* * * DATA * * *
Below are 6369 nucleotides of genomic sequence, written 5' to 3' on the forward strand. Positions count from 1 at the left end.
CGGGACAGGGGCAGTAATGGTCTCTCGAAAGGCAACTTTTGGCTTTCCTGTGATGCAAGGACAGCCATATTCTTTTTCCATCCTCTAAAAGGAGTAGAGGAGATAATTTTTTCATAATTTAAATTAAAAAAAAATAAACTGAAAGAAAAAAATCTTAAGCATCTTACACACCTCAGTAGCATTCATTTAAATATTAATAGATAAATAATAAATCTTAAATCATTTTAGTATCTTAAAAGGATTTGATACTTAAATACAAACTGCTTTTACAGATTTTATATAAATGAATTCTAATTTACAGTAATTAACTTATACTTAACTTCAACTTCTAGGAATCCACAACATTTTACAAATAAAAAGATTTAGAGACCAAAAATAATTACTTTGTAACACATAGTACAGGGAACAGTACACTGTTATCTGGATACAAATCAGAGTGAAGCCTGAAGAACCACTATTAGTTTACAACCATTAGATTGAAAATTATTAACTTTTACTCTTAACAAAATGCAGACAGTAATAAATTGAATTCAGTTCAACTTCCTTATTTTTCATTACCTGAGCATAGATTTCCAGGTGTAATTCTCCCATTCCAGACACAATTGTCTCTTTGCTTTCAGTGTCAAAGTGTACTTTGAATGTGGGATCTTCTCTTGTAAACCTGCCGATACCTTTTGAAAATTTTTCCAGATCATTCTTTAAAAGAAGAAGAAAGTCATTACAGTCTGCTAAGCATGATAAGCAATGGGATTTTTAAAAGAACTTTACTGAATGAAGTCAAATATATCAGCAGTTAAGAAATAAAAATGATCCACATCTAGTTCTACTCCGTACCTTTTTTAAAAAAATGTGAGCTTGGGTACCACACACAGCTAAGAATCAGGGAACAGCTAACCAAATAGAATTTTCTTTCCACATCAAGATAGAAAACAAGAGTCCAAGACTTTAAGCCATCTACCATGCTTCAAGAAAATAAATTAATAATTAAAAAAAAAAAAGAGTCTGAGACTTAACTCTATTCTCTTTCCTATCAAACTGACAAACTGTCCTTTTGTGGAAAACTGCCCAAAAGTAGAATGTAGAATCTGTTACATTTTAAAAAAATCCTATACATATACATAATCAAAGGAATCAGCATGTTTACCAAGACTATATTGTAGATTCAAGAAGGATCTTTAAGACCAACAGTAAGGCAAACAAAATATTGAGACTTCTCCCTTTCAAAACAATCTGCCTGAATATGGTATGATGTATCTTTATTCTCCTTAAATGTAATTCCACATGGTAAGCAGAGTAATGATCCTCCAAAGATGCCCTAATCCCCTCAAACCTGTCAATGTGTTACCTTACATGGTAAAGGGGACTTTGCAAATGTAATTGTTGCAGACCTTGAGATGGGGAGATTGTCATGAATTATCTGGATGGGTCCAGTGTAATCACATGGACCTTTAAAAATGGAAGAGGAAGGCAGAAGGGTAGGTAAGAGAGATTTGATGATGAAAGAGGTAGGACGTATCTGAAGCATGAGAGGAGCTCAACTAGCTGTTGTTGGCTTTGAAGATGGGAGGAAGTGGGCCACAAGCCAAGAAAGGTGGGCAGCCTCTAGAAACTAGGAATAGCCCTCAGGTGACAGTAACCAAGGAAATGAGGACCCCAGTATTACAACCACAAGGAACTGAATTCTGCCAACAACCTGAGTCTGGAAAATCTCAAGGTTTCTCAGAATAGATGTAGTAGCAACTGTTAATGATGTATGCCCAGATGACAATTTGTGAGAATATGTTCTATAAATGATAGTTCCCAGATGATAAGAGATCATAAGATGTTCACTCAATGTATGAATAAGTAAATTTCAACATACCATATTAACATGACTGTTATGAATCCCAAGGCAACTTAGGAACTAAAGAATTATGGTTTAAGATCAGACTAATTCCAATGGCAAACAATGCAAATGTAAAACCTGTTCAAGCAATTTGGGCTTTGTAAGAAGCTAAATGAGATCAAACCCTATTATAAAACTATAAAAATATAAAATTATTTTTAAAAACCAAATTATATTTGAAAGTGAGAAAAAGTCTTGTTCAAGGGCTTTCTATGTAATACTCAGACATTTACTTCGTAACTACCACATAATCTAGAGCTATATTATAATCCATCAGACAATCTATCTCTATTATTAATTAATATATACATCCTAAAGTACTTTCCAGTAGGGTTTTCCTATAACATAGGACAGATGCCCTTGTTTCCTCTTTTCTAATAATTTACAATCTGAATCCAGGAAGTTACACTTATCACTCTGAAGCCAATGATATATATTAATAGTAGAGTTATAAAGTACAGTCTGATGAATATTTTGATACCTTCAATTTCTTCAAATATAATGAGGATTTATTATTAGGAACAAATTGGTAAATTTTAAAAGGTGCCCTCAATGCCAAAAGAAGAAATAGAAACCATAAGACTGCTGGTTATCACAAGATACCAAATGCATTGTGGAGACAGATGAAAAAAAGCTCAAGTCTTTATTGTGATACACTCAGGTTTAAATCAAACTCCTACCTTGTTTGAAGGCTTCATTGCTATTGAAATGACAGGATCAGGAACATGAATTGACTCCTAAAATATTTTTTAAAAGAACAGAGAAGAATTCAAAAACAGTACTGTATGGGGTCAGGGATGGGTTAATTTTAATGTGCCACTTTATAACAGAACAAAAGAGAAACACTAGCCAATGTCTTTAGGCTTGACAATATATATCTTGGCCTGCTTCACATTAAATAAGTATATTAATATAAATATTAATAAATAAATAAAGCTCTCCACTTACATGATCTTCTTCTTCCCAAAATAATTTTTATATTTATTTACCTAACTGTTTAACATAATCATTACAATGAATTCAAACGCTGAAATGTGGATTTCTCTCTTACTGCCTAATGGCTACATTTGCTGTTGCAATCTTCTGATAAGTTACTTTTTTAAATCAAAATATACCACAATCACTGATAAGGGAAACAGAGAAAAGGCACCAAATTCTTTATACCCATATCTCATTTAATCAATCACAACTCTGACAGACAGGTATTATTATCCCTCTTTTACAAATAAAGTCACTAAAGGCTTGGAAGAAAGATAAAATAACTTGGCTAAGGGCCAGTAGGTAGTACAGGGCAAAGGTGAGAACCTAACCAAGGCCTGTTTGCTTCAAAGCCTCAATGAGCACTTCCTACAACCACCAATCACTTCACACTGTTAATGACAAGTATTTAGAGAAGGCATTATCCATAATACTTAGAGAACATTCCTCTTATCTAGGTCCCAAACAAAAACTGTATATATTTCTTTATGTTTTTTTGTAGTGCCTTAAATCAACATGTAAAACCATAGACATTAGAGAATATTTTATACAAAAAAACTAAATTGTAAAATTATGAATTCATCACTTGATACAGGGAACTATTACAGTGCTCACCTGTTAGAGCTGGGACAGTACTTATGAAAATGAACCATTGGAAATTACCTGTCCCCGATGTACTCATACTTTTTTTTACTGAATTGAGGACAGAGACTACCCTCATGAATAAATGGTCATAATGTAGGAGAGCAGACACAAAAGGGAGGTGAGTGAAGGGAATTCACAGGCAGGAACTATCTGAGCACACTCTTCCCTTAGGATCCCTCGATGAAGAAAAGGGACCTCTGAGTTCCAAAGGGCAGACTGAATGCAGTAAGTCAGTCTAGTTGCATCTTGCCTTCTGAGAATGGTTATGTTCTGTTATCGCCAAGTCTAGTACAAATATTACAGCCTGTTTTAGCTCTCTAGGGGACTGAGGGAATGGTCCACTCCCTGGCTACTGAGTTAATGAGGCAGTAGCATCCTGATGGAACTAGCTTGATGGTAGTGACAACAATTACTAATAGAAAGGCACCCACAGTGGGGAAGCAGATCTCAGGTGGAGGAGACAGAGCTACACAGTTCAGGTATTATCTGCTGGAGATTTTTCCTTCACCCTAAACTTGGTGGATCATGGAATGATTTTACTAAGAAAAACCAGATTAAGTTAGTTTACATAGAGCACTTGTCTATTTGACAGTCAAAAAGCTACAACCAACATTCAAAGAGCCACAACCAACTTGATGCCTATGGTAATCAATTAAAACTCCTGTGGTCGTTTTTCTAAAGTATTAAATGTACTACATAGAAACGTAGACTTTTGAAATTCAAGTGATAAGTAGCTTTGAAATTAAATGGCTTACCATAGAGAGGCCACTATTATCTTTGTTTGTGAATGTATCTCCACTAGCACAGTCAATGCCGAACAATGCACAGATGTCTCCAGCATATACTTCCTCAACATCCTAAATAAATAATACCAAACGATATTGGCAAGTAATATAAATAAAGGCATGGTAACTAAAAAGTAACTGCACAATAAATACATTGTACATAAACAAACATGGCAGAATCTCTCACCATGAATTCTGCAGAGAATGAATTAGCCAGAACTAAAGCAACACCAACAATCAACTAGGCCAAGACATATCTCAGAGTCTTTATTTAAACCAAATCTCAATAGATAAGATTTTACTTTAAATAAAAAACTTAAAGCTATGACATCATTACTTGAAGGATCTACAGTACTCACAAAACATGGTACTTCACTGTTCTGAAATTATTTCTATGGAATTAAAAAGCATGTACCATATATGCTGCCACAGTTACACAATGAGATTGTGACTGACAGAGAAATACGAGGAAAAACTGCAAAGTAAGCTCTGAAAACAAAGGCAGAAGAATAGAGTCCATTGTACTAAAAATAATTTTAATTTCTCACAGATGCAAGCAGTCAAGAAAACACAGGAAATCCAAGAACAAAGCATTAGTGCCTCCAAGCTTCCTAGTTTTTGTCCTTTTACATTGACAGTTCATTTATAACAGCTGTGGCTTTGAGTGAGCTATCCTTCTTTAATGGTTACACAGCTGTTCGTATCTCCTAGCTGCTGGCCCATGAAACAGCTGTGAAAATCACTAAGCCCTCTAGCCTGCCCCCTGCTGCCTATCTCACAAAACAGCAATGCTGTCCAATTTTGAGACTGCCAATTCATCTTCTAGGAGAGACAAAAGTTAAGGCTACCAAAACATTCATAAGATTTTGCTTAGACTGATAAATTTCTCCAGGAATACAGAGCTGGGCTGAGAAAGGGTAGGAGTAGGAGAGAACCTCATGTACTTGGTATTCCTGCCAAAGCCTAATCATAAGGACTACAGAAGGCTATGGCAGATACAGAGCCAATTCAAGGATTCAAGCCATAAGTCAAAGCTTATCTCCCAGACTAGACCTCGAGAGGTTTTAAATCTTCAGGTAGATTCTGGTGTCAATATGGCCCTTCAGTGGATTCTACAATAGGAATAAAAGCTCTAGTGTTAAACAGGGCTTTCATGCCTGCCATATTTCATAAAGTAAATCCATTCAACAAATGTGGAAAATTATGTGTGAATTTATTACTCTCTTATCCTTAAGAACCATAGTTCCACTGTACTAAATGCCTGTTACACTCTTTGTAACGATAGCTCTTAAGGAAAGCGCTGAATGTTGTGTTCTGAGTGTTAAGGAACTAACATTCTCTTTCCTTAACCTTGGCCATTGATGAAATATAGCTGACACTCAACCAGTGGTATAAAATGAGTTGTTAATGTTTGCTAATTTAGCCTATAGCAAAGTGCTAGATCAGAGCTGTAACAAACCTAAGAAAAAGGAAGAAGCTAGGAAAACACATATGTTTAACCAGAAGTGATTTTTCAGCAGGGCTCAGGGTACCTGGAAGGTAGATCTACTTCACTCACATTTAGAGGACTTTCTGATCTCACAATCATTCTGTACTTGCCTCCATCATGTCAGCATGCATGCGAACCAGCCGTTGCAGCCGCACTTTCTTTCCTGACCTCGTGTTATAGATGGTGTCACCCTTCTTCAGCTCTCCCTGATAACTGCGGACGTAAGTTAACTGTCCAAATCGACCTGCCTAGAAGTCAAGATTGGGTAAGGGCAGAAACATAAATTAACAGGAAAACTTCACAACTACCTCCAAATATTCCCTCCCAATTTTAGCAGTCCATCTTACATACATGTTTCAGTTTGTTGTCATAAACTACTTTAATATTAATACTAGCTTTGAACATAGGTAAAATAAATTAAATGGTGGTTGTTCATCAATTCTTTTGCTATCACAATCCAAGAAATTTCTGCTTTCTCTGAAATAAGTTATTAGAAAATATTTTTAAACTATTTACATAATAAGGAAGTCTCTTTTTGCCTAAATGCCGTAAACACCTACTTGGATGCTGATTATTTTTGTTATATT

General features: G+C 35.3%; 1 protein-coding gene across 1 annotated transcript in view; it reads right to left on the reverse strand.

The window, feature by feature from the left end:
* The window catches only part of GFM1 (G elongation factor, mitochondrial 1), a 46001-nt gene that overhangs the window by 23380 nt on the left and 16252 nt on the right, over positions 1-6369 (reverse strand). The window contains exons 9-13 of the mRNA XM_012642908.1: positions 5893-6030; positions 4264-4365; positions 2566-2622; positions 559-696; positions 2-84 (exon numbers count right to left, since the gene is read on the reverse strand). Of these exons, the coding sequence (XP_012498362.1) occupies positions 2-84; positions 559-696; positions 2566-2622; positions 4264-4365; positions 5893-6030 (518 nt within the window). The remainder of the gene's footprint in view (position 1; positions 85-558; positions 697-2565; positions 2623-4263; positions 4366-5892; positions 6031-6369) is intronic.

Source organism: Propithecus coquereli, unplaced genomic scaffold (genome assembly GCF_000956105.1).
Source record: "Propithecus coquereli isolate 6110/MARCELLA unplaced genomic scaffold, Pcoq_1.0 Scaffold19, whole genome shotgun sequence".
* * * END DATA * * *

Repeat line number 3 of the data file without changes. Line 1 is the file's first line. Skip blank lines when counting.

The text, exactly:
General features: G+C 35.3%; 1 protein-coding gene across 1 annotated transcript in view; it reads right to left on the reverse strand.